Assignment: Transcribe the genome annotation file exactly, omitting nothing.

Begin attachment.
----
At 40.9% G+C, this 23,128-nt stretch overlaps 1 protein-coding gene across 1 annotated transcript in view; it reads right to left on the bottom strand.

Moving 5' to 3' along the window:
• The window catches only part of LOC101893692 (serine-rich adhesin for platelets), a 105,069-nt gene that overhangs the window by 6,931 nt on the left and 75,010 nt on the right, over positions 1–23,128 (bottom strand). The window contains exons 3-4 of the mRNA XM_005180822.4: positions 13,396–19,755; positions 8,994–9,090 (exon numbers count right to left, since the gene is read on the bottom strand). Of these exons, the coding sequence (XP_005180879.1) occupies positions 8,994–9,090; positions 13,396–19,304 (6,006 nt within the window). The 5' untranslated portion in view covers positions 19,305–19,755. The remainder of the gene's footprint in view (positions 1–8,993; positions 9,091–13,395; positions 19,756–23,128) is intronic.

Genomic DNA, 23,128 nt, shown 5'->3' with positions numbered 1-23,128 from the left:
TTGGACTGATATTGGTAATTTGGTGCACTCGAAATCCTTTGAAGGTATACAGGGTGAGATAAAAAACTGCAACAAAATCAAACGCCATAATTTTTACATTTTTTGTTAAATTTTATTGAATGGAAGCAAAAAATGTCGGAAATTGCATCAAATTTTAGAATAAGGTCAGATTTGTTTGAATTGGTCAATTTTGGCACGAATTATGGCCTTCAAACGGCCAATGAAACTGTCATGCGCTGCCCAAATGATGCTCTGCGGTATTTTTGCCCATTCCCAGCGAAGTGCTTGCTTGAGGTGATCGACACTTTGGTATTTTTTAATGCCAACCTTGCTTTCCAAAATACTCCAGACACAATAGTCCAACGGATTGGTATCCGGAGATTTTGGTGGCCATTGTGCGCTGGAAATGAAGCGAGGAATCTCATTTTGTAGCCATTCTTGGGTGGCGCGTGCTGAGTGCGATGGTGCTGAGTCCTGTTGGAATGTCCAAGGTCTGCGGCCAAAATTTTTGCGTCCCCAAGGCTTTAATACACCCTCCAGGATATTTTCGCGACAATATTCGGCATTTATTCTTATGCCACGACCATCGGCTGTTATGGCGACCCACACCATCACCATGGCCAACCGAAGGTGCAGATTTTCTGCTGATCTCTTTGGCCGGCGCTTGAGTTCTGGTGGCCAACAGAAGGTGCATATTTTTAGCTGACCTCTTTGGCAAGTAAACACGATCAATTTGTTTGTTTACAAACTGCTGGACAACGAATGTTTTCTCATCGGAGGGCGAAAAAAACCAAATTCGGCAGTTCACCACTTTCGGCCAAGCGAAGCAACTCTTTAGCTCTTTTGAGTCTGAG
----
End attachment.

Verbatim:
At 40.9% G+C, this 23,128-nt stretch overlaps 1 protein-coding gene across 1 annotated transcript in view; it reads right to left on the bottom strand.

Moving 5' to 3' along the window:
• The window catches only part of LOC101893692 (serine-rich adhesin for platelets), a 105,069-nt gene that overhangs the window by 6,931 nt on the left and 75,010 nt on the right, over positions 1–23,128 (bottom strand). The window contains exons 3-4 of the mRNA XM_005180822.4: positions 13,396–19,755; positions 8,994–9,090 (exon numbers count right to left, since the gene is read on the bottom strand). Of these exons, the coding sequence (XP_005180879.1) occupies positions 8,994–9,090; positions 13,396–19,304 (6,006 nt within the window). The 5' untranslated portion in view covers positions 19,305–19,755. The remainder of the gene's footprint in view (positions 1–8,993; positions 9,091–13,395; positions 19,756–23,128) is intronic.

Genomic DNA, 23,128 nt, shown 5'->3' with positions numbered 1-23,128 from the left:
TTGGACTGATATTGGTAATTTGGTGCACTCGAAATCCTTTGAAGGTATACAGGGTGAGATAAAAAACTGCAACAAAATCAAACGCCATAATTTTTACATTTTTTGTTAAATTTTATTGAATGGAAGCAAAAAATGTCGGAAATTGCATCAAATTTTAGAATAAGGTCAGATTTGTTTGAATTGGTCAATTTTGGCACGAATTATGGCCTTCAAACGGCCAATGAAACTGTCATGCGCTGCCCAAATGATGCTCTGCGGTATTTTTGCCCATTCCCAGCGAAGTGCTTGCTTGAGGTGATCGACACTTTGGTATTTTTTAATGCCAACCTTGCTTTCCAAAATACTCCAGACACAATAGTCCAACGGATTGGTATCCGGAGATTTTGGTGGCCATTGTGCGCTGGAAATGAAGCGAGGAATCTCATTTTGTAGCCATTCTTGGGTGGCGCGTGCTGAGTGCGATGGTGCTGAGTCCTGTTGGAATGTCCAAGGTCTGCGGCCAAAATTTTTGCGTCCCCAAGGCTTTAATACACCCTCCAGGATATTTTCGCGACAATATTCGGCATTTATTCTTATGCCACGACCATCGGCTGTTATGGCGACCCACACCATCACCATGGCCAACCGAAGGTGCAGATTTTCTGCTGATCTCTTTGGCCGGCGCTTGAGTTCTGGTGGCCAACAGAAGGTGCATATTTTTAGCTGACCTCTTTGGCAAGTAAACACGATCAATTTGTTTGTTTACAAACTGCTGGACAACGAATGTTTTCTCATCGGAGGGCGAAAAAAACCAAATTCGGCAGTTCACCACTTTCGGCCAAGCGAAGCAACTCTTTAGCTCTTTTGAGTCTGAG